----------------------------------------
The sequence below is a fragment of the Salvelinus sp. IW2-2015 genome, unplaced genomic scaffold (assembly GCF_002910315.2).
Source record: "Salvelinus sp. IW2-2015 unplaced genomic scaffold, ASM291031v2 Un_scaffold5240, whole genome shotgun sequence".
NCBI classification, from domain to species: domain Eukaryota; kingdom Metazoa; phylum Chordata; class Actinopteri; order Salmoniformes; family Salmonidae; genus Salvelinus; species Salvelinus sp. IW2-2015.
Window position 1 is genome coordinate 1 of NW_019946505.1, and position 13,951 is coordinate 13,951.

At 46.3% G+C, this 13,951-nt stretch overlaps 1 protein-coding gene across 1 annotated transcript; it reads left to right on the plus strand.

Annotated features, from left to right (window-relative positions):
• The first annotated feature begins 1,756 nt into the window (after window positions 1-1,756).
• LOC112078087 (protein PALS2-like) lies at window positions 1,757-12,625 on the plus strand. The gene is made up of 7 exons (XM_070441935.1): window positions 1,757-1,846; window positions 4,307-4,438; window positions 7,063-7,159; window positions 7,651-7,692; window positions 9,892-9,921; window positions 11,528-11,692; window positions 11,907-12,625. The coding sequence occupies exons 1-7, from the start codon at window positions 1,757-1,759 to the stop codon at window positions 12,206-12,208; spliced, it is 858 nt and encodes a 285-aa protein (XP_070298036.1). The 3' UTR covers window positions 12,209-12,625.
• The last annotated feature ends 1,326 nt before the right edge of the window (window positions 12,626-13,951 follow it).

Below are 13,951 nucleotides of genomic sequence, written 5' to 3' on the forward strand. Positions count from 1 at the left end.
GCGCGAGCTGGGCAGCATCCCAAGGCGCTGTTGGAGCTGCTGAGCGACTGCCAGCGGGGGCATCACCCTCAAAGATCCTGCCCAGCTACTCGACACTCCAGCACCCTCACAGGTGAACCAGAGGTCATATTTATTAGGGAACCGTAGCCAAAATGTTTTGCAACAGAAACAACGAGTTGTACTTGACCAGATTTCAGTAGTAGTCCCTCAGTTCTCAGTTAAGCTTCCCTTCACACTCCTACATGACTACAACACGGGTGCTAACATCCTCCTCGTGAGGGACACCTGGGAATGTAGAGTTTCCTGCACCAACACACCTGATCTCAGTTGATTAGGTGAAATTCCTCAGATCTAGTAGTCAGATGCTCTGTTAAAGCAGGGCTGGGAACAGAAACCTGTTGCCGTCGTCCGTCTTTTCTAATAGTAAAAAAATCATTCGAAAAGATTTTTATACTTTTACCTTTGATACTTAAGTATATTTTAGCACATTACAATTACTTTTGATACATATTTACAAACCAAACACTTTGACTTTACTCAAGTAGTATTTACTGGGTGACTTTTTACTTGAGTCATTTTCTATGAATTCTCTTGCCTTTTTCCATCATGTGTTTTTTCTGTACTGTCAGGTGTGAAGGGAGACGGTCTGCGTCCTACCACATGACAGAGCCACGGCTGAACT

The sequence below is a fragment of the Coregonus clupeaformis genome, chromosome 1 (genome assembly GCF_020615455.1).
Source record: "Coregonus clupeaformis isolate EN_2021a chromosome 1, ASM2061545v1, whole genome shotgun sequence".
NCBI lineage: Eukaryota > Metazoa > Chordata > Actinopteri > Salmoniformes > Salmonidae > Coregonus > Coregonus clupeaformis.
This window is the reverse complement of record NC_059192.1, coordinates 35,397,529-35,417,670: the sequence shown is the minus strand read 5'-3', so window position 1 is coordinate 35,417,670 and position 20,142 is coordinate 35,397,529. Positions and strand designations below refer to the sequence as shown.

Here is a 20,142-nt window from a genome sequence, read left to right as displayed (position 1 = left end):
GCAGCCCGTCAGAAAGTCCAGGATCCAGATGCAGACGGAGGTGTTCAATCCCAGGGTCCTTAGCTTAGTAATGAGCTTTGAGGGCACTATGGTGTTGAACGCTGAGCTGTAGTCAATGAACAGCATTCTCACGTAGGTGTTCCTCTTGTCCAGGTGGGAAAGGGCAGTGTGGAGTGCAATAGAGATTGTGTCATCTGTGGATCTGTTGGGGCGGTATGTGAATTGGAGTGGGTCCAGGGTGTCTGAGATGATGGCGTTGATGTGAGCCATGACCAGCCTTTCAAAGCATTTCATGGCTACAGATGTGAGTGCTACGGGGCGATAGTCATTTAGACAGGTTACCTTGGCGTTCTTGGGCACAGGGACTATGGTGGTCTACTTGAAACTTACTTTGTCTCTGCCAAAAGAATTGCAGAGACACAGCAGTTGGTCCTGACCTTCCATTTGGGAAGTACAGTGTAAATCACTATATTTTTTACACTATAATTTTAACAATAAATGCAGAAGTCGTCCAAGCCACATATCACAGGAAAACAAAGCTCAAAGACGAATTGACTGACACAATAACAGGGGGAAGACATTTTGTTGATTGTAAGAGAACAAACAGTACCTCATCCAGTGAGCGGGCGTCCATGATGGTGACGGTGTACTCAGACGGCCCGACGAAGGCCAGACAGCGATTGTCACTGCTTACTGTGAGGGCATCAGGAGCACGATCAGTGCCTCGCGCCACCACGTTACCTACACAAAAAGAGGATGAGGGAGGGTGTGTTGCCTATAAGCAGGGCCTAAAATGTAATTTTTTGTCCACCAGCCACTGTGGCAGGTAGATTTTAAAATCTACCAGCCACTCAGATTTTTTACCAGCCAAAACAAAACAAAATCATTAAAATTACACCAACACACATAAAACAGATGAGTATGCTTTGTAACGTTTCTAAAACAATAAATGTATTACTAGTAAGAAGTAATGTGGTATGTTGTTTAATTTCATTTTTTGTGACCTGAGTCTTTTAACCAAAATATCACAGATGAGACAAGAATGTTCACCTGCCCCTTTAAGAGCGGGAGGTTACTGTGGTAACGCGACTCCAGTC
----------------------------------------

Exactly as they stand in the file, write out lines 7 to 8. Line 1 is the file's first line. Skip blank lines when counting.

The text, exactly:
• The first annotated feature begins 1,756 nt into the window (after window positions 1-1,756).
• LOC112078087 (protein PALS2-like) lies at window positions 1,757-12,625 on the plus strand. The gene is made up of 7 exons (XM_070441935.1): window positions 1,757-1,846; window positions 4,307-4,438; window positions 7,063-7,159; window positions 7,651-7,692; window positions 9,892-9,921; window positions 11,528-11,692; window positions 11,907-12,625. The coding sequence occupies exons 1-7, from the start codon at window positions 1,757-1,759 to the stop codon at window positions 12,206-12,208; spliced, it is 858 nt and encodes a 285-aa protein (XP_070298036.1). The 3' UTR covers window positions 12,209-12,625.